Monday, July 16, 2012
Between The Lines - reviewed by Nicky Pellegrino
What a cool, clever, imaginative book is Between The Lines (A&U, $29.99). Aimed at older kids and young adults, it’s the result of a collaboration between best-selling US author Jodi Picoult and her 16-year-old daughter Samantha van Leer.
The idea was Samantha’s and Picoult claims they literally took turns writing each sentence. This doesn’t sound like a technique destined to result in a good book but somehow it has. In fact, Between The Lines has the feel of a future classic and reminded me a little of Jasper Fforde’s Thursday Next series.
It begins as a standard-issue fairy-tale with a Once upon a time and a handsome prince on a dangerous quest to fight a dragon. But there’s a brilliant twist – the characters are only acting out the lines when the book is open. As soon as the reader closes it they’re free to go off and do their own thing – baking, painting pictures, playing chess on a board they draw in the sand - so long as when a crack opens along the seam and there’s a blinding light they all immediately take their places in the story.
Handsome Prince Oliver is chafing against this existence. Sick of repeating the same tale over and over, tired of the happily ever afters and curious about the world outside, he longs to escape the pages. He’s tried talking to the readers directly but no one ever hears him. Then along comes Delilah. A high school misfit she is obsessed by the sweet fairy-tale, reading it over and over again until she is so steeped in it she is able to see beyond the story and winds up being able to communicate with Oliver whenever he’s alone on page 43.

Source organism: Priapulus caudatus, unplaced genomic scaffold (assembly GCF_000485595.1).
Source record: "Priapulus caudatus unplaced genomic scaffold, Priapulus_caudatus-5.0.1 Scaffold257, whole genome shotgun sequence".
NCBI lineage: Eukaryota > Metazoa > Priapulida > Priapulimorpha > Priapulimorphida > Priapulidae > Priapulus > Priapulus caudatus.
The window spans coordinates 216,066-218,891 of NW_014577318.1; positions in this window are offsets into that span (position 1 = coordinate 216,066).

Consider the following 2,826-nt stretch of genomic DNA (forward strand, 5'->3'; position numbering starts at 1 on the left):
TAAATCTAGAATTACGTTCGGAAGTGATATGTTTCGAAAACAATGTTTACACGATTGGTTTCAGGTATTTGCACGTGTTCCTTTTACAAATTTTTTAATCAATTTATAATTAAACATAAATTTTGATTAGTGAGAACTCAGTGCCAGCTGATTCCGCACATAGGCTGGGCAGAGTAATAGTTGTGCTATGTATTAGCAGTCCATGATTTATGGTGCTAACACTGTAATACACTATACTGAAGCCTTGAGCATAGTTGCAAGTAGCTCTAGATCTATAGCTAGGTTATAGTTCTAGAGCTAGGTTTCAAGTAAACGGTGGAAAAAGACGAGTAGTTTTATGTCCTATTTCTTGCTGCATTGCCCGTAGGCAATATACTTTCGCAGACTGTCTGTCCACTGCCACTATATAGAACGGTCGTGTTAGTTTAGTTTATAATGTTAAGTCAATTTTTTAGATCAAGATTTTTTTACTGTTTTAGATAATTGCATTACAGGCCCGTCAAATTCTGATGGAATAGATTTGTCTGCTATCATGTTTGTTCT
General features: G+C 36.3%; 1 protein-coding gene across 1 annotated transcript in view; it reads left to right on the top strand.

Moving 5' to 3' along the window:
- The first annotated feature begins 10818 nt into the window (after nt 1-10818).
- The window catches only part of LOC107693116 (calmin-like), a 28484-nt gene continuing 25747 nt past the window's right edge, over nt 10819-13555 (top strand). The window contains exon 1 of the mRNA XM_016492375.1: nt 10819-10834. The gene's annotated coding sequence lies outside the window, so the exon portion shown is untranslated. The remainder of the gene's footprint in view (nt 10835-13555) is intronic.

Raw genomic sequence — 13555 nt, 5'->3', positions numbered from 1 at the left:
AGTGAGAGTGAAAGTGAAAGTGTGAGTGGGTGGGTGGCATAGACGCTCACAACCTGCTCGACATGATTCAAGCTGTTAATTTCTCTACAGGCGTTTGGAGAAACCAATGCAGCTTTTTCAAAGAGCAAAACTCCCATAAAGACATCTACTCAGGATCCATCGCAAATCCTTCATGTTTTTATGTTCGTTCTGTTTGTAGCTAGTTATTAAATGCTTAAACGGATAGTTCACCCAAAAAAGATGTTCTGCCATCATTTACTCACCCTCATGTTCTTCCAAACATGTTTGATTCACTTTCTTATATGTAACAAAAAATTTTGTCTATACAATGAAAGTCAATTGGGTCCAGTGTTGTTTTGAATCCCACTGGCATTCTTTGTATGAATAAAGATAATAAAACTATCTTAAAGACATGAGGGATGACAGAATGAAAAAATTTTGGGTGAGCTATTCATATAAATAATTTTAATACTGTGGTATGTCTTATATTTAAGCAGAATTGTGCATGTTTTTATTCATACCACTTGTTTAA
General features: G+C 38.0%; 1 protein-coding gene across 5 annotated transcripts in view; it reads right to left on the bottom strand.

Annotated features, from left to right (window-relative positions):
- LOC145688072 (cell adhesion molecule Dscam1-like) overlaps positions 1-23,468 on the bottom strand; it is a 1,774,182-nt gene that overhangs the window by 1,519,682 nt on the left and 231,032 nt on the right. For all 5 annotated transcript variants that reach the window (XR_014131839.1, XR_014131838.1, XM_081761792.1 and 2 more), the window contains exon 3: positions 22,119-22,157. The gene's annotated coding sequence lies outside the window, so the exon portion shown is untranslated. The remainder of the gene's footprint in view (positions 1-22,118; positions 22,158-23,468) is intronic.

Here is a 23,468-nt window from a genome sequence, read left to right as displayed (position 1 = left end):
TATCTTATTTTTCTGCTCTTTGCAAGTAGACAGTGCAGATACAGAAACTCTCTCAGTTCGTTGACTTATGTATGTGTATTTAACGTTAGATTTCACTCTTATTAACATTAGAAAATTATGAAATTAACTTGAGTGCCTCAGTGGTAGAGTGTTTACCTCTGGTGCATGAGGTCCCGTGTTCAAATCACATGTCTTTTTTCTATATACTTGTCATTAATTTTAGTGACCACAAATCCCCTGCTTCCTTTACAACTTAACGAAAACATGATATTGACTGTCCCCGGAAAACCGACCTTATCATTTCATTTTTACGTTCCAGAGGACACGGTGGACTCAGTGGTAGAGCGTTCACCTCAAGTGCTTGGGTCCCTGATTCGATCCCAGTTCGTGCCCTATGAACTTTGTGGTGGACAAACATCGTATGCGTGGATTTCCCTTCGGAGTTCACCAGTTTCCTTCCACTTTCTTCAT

Conversing with a fairy-tale character has the inevitable result and Delilah winds up in therapy. But she’s undaunted. In love with the handsome Prince and determined to help him join her in the real world, she embarks on a risky adventure.
This is far from classic Picoult but it does have some of the ingredients that have made her novels such a success – snappy readable prose, a gripping central conflict, expert plotting, interesting human relationships Meanwhile Samantha has contributed the authentic inner monologue of a teenage girl.
While it's aimed at kids this is a book that’s sophisticated enough to crossover as a light adult read. The book-within-a-book concept is cleverly constructed; it's warm, funny and fresh. There are some lovely old-fashioned illustrated and the book’s been designed so even young readers should be able to follow the frequent shifts in point of view.
With all the Twilight-style romances round at the moment, it makes a refreshing change to have a love story where it’s the male character that needs rescuing. A sweet, charming book to capture the imagination.
*See Nicky Pellegrino in conversation with Jodi Picoult and Samantha Van Leer at their only NZ appearance on Monday July 23, at 7pm, at Auckland’s Aotea Centre. Book at www.buytickets.co.nz